• Isirah Lane, col Aug 14 1871, cut off

Perhaps, in the 1880 census of Wilson township, Wilson County: Isiah Lane, 40, keeping eating saloon, and wife Harriet, 38.

  • Milbry Hinnant col  Dec 10 1871

Perhaps, in the 1880 census of Springhill township, Wilson County: farmer Gray Hinnant, 26; wife Milbary, 24; and children Sally, 4, John, 3, and Everet, 1.

  • Rhoda Hollan col, Mar 9 1872, “cut off Aug the 12th 1876”
  • Fany Woodard col, Mar 9 1872, cut off
  • Sarah Brook col, June 9 1872
  • Woodard Hooks col, date of baptism unknown, excluded

In the 1880 census of Cross Roads township, Wilson County: farmer Woodard Hooks, 52; wife Venus, 53; and children Mahaly, 20, Mariah, 18, Gabriel, 16, Isaac, 14,  Bardin, 11, and Grant, 10. [Cross Roads township is adjacent to Black Creek township, and the boundary is within a very few miles from the town of Black Creek.]

  • Elizath Horn col, date of baptism unknown, deceased
  • James Barnes col, date of baptism unknown, deceased
  • Nathon Barnes col, date of baptism unknown, excluded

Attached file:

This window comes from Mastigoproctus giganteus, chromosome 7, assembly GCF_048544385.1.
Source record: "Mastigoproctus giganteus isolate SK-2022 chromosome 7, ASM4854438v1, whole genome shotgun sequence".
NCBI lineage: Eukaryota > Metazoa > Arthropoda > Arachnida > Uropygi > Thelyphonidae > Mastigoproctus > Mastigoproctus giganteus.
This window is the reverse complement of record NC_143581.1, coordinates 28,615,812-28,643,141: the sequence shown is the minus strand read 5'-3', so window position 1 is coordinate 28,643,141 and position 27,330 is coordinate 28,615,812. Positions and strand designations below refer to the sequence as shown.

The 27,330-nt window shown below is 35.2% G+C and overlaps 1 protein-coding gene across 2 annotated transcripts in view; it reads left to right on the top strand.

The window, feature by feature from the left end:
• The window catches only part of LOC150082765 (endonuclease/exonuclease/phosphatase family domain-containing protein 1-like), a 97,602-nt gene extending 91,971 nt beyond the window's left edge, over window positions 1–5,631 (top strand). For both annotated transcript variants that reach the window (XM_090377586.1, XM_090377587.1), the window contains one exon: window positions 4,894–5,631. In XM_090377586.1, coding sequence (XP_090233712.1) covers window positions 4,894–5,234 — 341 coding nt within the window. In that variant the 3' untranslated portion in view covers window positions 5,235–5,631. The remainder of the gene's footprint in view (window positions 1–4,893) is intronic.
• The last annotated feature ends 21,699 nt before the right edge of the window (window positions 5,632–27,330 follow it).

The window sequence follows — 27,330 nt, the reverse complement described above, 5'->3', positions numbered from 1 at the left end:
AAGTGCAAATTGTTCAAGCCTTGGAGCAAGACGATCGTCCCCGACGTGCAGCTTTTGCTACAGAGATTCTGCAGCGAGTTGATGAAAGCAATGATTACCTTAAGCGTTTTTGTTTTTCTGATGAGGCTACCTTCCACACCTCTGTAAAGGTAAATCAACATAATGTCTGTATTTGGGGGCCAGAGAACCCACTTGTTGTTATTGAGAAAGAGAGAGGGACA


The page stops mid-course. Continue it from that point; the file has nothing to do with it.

• Mardel(?) Thompson, date of baptism unknown, cut off
  • Wister Barnes, date of baptism unknown
  • Petter Woodard col, June 8th 1873

In the 1870 census of Cross Roads township, Wilson County: farm laborer Peter Woodard, 60; wife Renda, 60; farm laborer Adline Privett, 25, and her daughter Margaret, 6 months; and granddaughter Hetiway Ward, 3.

In the 1880 census of Cross Roads township, Wilson County: farmer Peter Woodard, 70; wife Rendy, 52; and Jane, 13.

  • Trecy Woodard, June 8th 1873
  • F[illegible] Simms col, June 8th 1873, cut off
  • Mary Hardy col, Augst 11th 1873

See Benjamin Hardy, above.

  • Tilitha Hardy col, Augst 11th 1873